M. Seckington: Cool. Thank you.

Moderator: Thank you. Next is Fred Topell with Crave On-line.

F. Topell: I definitely want to hear what other questions Carita has for you, but I also want to ask you about the plan. I saw your panel with Edward James Olmos last week. Olmos directed it. Jane ... wrote it. What sort of stamp did you have on the last Battlestar movie, The Plan?

R. Moore: I supervised and I give suggestions and follow-ups and I try to keep the story and the concepts within the Battlestar world, but I really let Jane run with it. I mean itís really her piece and Eddieís piece. I was very happy to sort of let them take the reins on this one.

F. Topell: He said it will be everything we expect, but does that mean there wonít be any surprises?

R. Moore: Well, Iím not sure thatís what Eddie meant. I think there are definitely surprises. Itís really a piece for people who love the show. If you love the show youíre probably going to be really intrigued by The Plan, because itís going to have all of these little bread crumbs and throw away lines and indicators and suggestions from other episodes. Youíve seen the show. Youíve watched the finale. You know how the story ends. Okay, hereís like an additional slant on some things that you didnít know about.

F. Topell: Great. Thank you.

Moderator: Thank you. Next is Troy Rogers with Deadbolt.com.

T. Rogers: I was reading somewhere that you donít really reveal the year or what the actual emergency to the earth is. Was that done intentionally?

R. Moore: Actually, that changed over time. Initially we didnít really specify those things. We wanted to keep it looser and kind of vague because I just thought it was more interesting than nailing down the specifics on all of that, but as we went through the process we started to nail those things down. We just started to feel like we had to answer certain questions. I think we did; I know youíre going to ask me what year it is and Iím not going to know off the top of my head, so donít ask; but I think we do refer to the year and we definitely talked more about the nature of the emergency.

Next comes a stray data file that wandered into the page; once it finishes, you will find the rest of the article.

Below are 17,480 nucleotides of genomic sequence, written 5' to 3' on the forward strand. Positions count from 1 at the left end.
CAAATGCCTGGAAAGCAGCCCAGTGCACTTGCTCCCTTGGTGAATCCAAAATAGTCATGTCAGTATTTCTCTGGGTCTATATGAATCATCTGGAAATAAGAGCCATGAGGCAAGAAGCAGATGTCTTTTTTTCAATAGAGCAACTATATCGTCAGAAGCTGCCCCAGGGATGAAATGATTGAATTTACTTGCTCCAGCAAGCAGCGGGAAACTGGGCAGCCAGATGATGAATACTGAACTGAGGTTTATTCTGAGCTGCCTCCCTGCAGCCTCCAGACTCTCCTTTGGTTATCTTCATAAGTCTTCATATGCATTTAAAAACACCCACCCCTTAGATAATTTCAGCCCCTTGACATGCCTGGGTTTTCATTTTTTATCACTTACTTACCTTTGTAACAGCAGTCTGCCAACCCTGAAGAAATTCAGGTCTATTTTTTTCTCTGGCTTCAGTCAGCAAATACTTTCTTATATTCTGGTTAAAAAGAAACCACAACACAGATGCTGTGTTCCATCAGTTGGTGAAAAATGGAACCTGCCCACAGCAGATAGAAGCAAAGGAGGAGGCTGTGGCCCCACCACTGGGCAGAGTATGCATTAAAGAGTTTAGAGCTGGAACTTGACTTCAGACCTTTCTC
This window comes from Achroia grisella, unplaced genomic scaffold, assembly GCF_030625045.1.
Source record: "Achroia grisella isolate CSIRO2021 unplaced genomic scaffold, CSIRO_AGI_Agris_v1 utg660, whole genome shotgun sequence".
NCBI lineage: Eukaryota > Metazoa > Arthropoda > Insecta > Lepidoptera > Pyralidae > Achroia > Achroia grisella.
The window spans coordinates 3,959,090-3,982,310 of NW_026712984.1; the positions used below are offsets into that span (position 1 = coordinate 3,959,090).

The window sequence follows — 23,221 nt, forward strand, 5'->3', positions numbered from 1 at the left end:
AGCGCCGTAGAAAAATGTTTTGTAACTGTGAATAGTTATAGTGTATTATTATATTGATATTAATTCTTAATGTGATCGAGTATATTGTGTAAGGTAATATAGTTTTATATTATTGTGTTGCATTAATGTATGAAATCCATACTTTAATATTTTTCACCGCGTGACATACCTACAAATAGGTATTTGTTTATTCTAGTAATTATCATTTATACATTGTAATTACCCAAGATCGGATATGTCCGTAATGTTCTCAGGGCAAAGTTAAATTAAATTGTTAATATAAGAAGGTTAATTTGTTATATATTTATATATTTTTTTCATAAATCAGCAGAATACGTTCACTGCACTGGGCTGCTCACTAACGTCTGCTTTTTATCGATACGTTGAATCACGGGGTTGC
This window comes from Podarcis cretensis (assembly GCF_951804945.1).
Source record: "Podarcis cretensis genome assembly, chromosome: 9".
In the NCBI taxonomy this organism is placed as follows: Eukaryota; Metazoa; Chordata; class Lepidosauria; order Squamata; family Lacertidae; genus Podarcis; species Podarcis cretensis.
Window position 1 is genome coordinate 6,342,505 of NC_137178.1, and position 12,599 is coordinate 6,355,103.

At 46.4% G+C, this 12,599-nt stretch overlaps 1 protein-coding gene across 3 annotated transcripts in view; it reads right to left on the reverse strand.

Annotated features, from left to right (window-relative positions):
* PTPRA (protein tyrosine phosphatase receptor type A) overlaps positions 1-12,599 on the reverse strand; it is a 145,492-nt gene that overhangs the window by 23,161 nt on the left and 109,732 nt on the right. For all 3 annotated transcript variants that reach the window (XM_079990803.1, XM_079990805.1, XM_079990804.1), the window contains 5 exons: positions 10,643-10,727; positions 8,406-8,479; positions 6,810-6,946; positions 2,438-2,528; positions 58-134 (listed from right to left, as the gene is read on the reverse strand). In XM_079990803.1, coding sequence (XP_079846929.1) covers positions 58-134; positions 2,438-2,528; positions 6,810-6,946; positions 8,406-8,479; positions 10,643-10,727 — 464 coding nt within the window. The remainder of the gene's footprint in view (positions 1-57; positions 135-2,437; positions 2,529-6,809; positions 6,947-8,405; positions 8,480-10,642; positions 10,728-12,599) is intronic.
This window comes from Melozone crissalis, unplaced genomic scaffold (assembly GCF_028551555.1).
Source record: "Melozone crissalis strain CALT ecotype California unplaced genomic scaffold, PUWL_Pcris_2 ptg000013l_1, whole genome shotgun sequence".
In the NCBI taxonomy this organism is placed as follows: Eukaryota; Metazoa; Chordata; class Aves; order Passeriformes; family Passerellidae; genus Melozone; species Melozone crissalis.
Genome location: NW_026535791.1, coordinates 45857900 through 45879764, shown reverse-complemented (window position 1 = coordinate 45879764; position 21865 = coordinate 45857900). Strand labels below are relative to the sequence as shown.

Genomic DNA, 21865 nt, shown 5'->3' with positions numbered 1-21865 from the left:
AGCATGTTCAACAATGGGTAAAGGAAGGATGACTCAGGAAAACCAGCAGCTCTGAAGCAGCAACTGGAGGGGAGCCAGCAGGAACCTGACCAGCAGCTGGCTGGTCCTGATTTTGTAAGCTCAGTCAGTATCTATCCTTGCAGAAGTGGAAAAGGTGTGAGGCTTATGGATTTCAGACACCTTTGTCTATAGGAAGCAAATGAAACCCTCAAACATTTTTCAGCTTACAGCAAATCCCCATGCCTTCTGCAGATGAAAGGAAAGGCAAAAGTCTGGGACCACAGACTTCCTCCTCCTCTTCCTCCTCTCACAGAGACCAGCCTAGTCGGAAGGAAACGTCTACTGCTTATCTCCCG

T. Rogers: Yes. There was something written, a piece of dialogue, where it said, ďDry land is really expensive now,Ē so I ...

R. Moore: Yes. We expanded on that idea a little bit more.

T. Rogers: Okay, so there are just like hints?

R. Moore: Itís kind of explicit. I mean there is a commercial for the reality show within the show. Within that commercial it kind of lays out some of the broader parameters of the mission, about whatís happening on earth and why the mission has taken on a new urgency. The mission started out as just one of exploration and then something going terribly wrong back home in terms of climate change, in terms of the environment, or so the astronauts are told. Thatís kind of where we are.

T. Rogers: Okay. Did you look to any other properties for inspiration, like Sunshine or 2001?

R. Moore: Not specifically. I mean I think we were aware of Sunshine and we sort of wanted to try to not go into it. We had seen it and we were like aware that there were certain similarities to some of it. We then kind of wanted to go out of our way to make sure that ours was different, so we were kind of like in that place.

T. Rogers: Excellent. Thank you, Ron.

Moderator: Next we have Rick Bentley with the Fresno Bee.

R. Bentley: I just wondered, youíve got so much going on, are you having any trouble juggling everything, especially since it seems like youíre adding acting to your career with that CSI performance?